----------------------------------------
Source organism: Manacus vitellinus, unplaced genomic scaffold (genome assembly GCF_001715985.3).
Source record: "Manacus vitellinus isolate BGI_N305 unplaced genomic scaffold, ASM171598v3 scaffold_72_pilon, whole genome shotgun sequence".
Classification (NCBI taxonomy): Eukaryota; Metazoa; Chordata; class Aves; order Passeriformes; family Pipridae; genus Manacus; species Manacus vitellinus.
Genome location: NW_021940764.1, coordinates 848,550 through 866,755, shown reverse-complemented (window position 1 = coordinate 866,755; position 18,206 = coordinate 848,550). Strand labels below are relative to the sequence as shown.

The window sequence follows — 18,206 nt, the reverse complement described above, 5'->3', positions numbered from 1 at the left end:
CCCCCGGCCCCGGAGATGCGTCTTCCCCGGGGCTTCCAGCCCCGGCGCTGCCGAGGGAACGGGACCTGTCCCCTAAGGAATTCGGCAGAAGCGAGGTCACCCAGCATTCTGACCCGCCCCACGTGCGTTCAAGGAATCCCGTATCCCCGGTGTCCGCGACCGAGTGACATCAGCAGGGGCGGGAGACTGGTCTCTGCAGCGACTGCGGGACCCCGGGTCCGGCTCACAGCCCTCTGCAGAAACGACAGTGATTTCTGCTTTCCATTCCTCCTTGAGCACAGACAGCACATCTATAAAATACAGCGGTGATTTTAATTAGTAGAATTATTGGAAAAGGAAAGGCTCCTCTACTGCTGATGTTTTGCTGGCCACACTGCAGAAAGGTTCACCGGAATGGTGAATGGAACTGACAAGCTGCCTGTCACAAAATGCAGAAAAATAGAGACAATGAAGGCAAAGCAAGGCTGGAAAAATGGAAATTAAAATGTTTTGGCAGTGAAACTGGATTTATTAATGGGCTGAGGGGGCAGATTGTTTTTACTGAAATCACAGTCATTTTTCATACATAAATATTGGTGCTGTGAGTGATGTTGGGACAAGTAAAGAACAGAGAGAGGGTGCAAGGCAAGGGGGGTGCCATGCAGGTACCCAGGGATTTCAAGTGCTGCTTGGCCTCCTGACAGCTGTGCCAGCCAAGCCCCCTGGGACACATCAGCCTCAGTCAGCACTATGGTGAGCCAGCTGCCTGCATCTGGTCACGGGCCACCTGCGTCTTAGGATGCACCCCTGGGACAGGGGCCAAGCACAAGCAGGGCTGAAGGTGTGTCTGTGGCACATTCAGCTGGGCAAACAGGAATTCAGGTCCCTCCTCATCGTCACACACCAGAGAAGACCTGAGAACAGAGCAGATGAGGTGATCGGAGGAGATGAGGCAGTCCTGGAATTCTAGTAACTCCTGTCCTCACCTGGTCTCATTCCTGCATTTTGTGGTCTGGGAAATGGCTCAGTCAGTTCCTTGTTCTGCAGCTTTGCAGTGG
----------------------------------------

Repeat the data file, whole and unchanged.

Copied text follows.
Source organism: Manacus vitellinus, unplaced genomic scaffold (genome assembly GCF_001715985.3).
Source record: "Manacus vitellinus isolate BGI_N305 unplaced genomic scaffold, ASM171598v3 scaffold_72_pilon, whole genome shotgun sequence".
Classification (NCBI taxonomy): Eukaryota; Metazoa; Chordata; class Aves; order Passeriformes; family Pipridae; genus Manacus; species Manacus vitellinus.
Genome location: NW_021940764.1, coordinates 848,550 through 866,755, shown reverse-complemented (window position 1 = coordinate 866,755; position 18,206 = coordinate 848,550). Strand labels below are relative to the sequence as shown.

The window sequence follows — 18,206 nt, the reverse complement described above, 5'->3', positions numbered from 1 at the left end:
CCCCCGGCCCCGGAGATGCGTCTTCCCCGGGGCTTCCAGCCCCGGCGCTGCCGAGGGAACGGGACCTGTCCCCTAAGGAATTCGGCAGAAGCGAGGTCACCCAGCATTCTGACCCGCCCCACGTGCGTTCAAGGAATCCCGTATCCCCGGTGTCCGCGACCGAGTGACATCAGCAGGGGCGGGAGACTGGTCTCTGCAGCGACTGCGGGACCCCGGGTCCGGCTCACAGCCCTCTGCAGAAACGACAGTGATTTCTGCTTTCCATTCCTCCTTGAGCACAGACAGCACATCTATAAAATACAGCGGTGATTTTAATTAGTAGAATTATTGGAAAAGGAAAGGCTCCTCTACTGCTGATGTTTTGCTGGCCACACTGCAGAAAGGTTCACCGGAATGGTGAATGGAACTGACAAGCTGCCTGTCACAAAATGCAGAAAAATAGAGACAATGAAGGCAAAGCAAGGCTGGAAAAATGGAAATTAAAATGTTTTGGCAGTGAAACTGGATTTATTAATGGGCTGAGGGGGCAGATTGTTTTTACTGAAATCACAGTCATTTTTCATACATAAATATTGGTGCTGTGAGTGATGTTGGGACAAGTAAAGAACAGAGAGAGGGTGCAAGGCAAGGGGGGTGCCATGCAGGTACCCAGGGATTTCAAGTGCTGCTTGGCCTCCTGACAGCTGTGCCAGCCAAGCCCCCTGGGACACATCAGCCTCAGTCAGCACTATGGTGAGCCAGCTGCCTGCATCTGGTCACGGGCCACCTGCGTCTTAGGATGCACCCCTGGGACAGGGGCCAAGCACAAGCAGGGCTGAAGGTGTGTCTGTGGCACATTCAGCTGGGCAAACAGGAATTCAGGTCCCTCCTCATCGTCACACACCAGAGAAGACCTGAGAACAGAGCAGATGAGGTGATCGGAGGAGATGAGGCAGTCCTGGAATTCTAGTAACTCCTGTCCTCACCTGGTCTCATTCCTGCATTTTGTGGTCTGGGAAATGGCTCAGTCAGTTCCTTGTTCTGCAGCTTTGCAGTGG